I enjoy sea urchin any of 3 ways: 1) tossed with spaghetti & topped with bottarga, the way the awesome José Duarte used to serve it at my dear old Southern Italian–Peruvian haunt in Boston’s North End, Taranta; 2) tossed with ditalini & topped with bread crumbs, the way the awesome (since departed) David Nevins used to serve it at my dear old seafood haunt in Boston’s North End, Neptune Oyster; 3) toasted. Me, I mean—my stomach for stinking, shuddering blobs of hellfire-orange echinoderm expanding according to my liquor intake so that, say, the more sake I drink, the more uni maki seems to rock.


images stolen from this guy’s Flickr photostream & this blogger paying due homage to Hüsker Dü’s Grant Hart

Likewise, with every glass of wine poured during our 3-hour round of Thanksgiving*** hors d’oeuvres did every bite of pâté de erizo de mar purchased from the fine online Spanish market La Tienda taste less like the rotting maw of a terrible vivisected sea monster & more like the rich creamy jelly (de)composed of oceanic-cum-bodily fluids the promo copy claims it is, containing as well hake (a codlike whitefish), margarine, milk, eggs & salt. Still, automatically easier for me to swallow was the mellow pâté de bonito del norte studded with bits of red bell pepper.


Stiller still, funny how a table set with a gourmet spread & the kitchen floor where the cat’s bowls are can begin to blur—not least when the products lining the 1 are called Cata Gourmet & the other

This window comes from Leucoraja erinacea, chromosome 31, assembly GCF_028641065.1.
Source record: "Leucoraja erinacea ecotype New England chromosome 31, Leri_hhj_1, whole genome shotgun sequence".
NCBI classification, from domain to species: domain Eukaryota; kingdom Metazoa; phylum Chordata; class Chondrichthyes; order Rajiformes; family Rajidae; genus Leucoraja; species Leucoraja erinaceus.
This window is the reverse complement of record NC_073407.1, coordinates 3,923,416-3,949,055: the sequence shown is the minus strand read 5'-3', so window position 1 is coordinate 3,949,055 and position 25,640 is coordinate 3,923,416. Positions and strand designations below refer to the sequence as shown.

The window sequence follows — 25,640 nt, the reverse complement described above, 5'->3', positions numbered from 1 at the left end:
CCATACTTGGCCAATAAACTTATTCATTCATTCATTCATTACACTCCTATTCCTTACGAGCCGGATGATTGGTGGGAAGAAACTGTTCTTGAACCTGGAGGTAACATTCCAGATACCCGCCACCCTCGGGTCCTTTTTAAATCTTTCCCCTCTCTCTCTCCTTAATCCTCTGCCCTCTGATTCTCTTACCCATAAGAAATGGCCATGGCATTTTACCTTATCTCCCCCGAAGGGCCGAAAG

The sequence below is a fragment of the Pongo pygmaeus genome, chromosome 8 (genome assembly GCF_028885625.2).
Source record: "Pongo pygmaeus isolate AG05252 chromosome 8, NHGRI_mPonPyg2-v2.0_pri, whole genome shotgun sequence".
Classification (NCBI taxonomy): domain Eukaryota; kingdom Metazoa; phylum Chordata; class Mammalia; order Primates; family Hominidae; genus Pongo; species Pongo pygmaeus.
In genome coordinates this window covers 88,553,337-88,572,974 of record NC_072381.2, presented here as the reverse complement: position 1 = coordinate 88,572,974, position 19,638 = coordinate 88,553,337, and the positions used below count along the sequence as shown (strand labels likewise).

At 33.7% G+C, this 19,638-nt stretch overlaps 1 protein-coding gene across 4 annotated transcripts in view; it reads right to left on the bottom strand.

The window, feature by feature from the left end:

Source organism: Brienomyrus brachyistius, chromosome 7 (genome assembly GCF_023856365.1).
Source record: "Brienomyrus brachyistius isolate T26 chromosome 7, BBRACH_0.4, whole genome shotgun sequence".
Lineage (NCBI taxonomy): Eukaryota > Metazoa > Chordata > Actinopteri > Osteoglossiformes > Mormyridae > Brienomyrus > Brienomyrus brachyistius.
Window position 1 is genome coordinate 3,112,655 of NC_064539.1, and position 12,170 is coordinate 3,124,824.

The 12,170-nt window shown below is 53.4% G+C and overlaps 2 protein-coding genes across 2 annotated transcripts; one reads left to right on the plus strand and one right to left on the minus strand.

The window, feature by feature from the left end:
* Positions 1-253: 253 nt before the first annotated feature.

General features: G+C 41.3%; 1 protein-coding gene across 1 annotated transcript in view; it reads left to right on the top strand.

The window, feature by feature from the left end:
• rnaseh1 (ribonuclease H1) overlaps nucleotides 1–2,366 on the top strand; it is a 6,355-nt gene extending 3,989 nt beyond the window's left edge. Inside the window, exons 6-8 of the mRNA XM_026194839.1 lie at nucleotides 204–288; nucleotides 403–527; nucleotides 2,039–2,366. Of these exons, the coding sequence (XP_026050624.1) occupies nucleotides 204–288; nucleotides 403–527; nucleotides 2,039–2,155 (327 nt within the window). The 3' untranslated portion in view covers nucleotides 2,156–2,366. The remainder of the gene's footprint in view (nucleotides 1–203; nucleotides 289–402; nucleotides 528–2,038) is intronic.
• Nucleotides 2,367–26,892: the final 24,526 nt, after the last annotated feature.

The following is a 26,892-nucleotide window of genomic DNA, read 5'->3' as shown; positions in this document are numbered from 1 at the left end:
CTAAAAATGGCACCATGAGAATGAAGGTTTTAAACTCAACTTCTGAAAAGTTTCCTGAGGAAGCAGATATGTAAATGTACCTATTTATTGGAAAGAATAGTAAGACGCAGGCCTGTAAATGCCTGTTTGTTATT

50000-57498 .

***At the table in Albuquerque with the Director & me: the 20-year divorcees that are my folks; their old friend the UNM Spanish lit professor and rumored former gulag prisoner from Kiev; my mother’s Mexican penpal since her teens, a recovering alcoholic up from the Yucatan Peninsula for no apparent reason with her constant (to insinuate) traveling companion, a raging alcoholic, both of whose grasp on spoken English is shakier than, say, that of a recovering alcoholic whose constant traveling companion through foreign lands is a raging alcoholic on sobriety; & my mother’s ever-intimidatingly quiet & wise-looking, polio-hobbled Tibetan Buddhist nun of a cousin in her orange robes. Couldn’t be truer.